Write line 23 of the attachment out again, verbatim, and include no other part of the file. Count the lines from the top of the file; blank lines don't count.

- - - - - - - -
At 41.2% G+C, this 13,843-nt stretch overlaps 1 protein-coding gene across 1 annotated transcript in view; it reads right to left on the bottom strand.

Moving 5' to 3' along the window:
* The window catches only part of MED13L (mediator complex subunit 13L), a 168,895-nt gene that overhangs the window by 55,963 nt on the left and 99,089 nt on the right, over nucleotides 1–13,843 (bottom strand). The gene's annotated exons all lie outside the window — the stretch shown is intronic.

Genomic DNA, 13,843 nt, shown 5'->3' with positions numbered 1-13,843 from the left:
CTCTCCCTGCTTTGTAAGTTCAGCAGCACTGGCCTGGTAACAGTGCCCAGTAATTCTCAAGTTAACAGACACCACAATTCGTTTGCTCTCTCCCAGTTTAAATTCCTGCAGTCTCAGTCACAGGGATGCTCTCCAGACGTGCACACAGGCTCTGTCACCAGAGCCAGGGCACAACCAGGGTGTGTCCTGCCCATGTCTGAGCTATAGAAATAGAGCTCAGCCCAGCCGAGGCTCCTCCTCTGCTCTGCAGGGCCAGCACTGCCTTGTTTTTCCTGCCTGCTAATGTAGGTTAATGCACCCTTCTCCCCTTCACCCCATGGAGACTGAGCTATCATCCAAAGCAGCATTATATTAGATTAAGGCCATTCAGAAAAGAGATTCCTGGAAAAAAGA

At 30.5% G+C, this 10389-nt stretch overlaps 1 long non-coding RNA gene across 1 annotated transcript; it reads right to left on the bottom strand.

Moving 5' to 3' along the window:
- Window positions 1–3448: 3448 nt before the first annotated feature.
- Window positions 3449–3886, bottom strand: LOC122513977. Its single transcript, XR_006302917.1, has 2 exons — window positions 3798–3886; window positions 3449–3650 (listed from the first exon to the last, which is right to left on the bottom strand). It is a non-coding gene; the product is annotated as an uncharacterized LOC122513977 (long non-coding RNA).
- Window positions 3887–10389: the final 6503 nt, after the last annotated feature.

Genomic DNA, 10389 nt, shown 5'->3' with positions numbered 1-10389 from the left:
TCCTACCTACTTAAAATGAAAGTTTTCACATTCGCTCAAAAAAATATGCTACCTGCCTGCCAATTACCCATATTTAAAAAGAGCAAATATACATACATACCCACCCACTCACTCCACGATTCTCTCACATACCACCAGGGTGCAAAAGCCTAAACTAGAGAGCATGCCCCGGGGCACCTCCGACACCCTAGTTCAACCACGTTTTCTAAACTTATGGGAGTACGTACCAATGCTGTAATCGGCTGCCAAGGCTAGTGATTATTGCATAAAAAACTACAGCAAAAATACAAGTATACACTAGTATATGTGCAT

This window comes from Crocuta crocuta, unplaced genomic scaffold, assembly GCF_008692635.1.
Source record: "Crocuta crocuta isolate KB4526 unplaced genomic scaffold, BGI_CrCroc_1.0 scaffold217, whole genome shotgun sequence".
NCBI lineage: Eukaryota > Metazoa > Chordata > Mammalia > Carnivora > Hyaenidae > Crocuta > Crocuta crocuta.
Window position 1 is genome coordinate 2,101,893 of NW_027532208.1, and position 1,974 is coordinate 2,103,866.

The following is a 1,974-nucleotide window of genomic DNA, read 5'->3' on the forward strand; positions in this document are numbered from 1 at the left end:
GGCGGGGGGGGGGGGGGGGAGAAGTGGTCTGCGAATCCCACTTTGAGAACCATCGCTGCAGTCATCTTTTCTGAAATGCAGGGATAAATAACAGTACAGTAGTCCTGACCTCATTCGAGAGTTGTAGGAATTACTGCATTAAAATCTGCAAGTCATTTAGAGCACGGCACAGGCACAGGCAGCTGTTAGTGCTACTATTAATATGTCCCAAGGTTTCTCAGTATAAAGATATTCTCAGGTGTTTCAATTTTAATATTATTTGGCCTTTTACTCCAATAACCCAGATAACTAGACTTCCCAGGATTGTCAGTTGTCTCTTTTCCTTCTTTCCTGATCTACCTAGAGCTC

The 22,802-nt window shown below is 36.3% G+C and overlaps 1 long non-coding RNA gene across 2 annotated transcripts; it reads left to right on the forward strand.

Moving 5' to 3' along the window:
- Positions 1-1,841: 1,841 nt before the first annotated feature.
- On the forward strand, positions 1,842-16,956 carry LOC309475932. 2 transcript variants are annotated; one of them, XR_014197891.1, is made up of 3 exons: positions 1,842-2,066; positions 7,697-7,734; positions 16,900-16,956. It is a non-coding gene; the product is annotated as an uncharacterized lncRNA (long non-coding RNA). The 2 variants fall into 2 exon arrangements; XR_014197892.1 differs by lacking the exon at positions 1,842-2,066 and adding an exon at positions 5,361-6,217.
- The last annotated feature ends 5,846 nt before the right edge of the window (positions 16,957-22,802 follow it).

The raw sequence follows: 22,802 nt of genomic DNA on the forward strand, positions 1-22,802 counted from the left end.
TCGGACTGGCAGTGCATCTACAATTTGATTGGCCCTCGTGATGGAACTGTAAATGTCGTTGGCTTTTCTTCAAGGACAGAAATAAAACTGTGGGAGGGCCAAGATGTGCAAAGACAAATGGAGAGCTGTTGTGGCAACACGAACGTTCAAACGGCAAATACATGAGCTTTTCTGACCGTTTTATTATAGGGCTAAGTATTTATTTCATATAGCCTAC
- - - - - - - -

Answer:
- The last annotated feature ends 5,846 nt before the right edge of the window (positions 16,957-22,802 follow it).